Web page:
TONI HASSAN. The earth is breathing easier.

 Major cities and their birds are breathing easier. Across China, smog has given way to the colour blue. Even the snow-capped Himalayas are visible from parts of Northern India for the first time in local’s memories.

Here in Australia, bike sales are up and with fewer cars on the road fewer wild birds and animals are being injured.

Seismologists are reporting that the upper crust of the Earth is quieter. Less transport means much less emissions. In the United States the price of oil briefly turned negative because so little was being used that the storage facilities were filling, leaving traders due to take deliveries with the prospect of nowhere to put it.

At home, many of us are returning to our gardens. There’s a shortage of seedlings at Bunnings. Even apartment dwellers are starting balcony gardens and “grow your own” food clubs.

Might some of the changes wrought by coronavirus last? There are reasons to feel optimistic:

1. In this instance the prime minister has acted on the science. Rather than talking about the cost of his measures, he is prioritising human lives.

2. The national cabinet of the prime minister and chief ministers and premiers is working so well that it might continue. It would have the potential to drive the changes needed to deliver a low carbon future.

3. We’ve been reminded that global events have local impacts and visa versa, a realisation that will be needed to help get a handle on climate change.

4. The pandemic has allowed (forced) many of us to live life more slowly, an experience that will help us rethink things. Further, it’s shown we can continue to work, albeit in a different mode from home and that we don’t need to fly as much.

5. With public work on climate change less pressing (this year’s international conference has been postponed — it’ll be in London next year), behind the scenes fresh thinking is emerging. When public attention returns to the topic, positions will have loosened.

6. In that spirit, a national body called the Women’s Climate Congress has been developed in Canberra with the aim of working towards life-nurturing solutions rather than engaging in conflict. Initiator, Dr Janet Salisbury told me “If we can recognise with COVID-19 that there are personal sacrifices and a loss of freedom for the greater good, then we can do it for the climate emergency also.”

Dealing with the threat of the virus might turn out to have been a dress rehearsal for dealing with the threat of climate change, as well as threat of future pandemics. In both cases the costs of acting quickly are far lower than the costs of waiting and seeing how things develop.In the very least, this public health crisis has offered both experience and language to talk about and promote climate health (People in the climate movement have often talked about global warming in terms of the Earth having a fever, not unlike the experience for virus sufferers).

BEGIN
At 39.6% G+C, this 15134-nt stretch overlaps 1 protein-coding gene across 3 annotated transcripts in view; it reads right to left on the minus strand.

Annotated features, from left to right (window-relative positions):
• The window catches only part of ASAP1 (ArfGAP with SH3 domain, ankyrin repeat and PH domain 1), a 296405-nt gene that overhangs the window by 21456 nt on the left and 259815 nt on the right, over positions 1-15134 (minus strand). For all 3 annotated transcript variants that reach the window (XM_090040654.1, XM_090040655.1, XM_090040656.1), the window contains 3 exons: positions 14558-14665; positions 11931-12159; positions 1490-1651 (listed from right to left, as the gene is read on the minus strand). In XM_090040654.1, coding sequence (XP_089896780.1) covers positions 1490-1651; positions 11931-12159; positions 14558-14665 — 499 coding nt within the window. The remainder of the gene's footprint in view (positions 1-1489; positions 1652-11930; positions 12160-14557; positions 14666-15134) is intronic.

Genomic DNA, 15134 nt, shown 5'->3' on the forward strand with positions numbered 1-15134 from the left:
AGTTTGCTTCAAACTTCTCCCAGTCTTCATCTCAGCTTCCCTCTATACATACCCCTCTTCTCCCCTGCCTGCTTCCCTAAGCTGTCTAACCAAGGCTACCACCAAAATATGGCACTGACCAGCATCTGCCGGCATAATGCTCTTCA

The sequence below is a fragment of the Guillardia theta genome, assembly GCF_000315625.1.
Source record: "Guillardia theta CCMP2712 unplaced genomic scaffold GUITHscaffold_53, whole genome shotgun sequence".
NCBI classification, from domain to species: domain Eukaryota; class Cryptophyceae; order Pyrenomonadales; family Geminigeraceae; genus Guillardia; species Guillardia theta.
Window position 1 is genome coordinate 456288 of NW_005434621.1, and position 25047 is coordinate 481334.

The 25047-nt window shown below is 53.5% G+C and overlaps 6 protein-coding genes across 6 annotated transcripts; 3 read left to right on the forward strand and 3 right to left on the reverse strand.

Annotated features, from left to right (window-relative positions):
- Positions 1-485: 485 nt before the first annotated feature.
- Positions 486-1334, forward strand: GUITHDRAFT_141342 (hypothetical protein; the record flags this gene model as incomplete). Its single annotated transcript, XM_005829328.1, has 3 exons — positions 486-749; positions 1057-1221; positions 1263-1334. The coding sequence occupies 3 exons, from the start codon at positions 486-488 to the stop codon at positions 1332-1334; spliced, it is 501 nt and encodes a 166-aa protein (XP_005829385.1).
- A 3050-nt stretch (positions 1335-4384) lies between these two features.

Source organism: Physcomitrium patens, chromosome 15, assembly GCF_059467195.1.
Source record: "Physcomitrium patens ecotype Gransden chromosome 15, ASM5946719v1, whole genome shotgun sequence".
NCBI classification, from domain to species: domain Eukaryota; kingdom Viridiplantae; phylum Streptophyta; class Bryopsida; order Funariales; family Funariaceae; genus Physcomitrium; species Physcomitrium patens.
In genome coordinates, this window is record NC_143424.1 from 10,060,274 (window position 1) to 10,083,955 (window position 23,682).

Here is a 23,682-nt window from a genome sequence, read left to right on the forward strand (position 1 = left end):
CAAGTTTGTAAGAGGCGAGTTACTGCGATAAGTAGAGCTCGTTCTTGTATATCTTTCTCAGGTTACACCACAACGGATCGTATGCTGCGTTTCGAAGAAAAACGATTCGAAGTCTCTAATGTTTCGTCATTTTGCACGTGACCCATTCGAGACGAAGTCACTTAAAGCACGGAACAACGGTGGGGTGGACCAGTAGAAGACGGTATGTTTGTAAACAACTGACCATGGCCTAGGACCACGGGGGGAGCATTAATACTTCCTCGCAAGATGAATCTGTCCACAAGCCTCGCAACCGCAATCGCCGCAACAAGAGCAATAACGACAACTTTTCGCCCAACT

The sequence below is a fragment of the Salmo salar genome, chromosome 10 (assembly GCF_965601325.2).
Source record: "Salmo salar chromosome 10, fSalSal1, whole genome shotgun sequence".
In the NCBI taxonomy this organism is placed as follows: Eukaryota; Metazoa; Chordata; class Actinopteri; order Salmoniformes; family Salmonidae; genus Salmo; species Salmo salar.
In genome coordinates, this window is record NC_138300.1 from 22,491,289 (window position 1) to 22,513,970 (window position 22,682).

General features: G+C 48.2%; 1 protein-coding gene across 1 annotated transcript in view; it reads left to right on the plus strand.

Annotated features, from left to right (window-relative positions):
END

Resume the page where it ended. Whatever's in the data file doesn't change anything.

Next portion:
Both threats require an agile public service, one prepared to reimagine what’s normal.

That’s not to deny the usual battles old industry will fight. Some businesses are ramping up pressure on the federal government to reduce red or green tape so developments are fast tracked. Expect other pressure to get citizens to consume like never before.

Governments should resist. Our consciousness and that of future generations has been changed. Surely, we cannot put the genie back in the bottle.

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Toni Hassan is a Canberra writer and artist. She is an adjunct research fellow at Charles Sturt University and the former Communications Manager at the Public Health Association of Australia.

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4 Responses to TONI HASSAN. The earth is breathing easier.

  1. Avatar Jo Vallentine says:

    It is my hope that the silver linings from the pandemic will include a more compassionate society, where some of the workers, previously ignored, will be treated with respect: truck drivers, supermarket shelf stackers and the like.

    But much more than that: indigenous people, who, in remote communities have managed very well thank you to resist the onslaught of the virus……it’s not the first time they’ve been challenged by dreadful disease coming from outside … that they too will be treated with respect, and their statement from the heart will actually be heeded.
    And people who come to our shores seeking asylum, escaping from wars and torture, that they will be treated with respect too.